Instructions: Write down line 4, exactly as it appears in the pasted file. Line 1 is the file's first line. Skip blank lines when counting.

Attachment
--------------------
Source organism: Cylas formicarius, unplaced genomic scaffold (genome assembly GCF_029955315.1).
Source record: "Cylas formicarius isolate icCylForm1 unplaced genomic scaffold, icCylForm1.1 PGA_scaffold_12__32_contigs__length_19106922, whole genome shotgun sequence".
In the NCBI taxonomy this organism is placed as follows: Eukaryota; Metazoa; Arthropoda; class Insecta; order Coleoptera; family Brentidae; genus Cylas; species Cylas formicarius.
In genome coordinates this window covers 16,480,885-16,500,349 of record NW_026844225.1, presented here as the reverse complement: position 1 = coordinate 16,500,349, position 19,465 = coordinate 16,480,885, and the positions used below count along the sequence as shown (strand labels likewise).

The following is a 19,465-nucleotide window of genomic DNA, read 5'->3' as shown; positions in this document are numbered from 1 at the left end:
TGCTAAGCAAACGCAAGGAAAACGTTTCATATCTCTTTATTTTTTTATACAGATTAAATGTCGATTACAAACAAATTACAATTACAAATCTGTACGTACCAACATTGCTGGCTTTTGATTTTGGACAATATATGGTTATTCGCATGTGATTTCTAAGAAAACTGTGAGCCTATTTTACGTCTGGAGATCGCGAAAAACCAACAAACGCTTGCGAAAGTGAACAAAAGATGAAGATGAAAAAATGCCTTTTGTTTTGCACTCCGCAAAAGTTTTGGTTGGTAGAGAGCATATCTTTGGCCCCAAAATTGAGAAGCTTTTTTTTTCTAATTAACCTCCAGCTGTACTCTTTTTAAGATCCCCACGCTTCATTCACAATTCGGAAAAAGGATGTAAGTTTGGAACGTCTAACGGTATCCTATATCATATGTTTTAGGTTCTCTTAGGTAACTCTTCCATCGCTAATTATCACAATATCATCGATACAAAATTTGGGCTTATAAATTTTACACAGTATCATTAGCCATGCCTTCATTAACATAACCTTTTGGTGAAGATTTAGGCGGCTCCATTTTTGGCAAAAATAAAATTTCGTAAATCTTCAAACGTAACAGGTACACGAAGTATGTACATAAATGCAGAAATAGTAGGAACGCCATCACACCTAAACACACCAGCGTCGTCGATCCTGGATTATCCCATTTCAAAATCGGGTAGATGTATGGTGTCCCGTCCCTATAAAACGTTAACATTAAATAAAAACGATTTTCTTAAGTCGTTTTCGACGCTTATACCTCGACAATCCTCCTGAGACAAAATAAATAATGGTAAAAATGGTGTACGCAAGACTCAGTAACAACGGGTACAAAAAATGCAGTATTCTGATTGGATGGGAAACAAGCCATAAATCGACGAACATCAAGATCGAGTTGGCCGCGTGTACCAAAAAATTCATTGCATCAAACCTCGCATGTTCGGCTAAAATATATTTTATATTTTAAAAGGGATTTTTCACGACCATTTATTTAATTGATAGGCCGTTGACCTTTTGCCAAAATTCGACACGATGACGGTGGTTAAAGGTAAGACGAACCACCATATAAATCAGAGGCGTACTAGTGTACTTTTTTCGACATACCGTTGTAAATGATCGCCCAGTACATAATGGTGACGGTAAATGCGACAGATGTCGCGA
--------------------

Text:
In genome coordinates this window covers 16,480,885-16,500,349 of record NW_026844225.1, presented here as the reverse complement: position 1 = coordinate 16,500,349, position 19,465 = coordinate 16,480,885, and the positions used below count along the sequence as shown (strand labels likewise).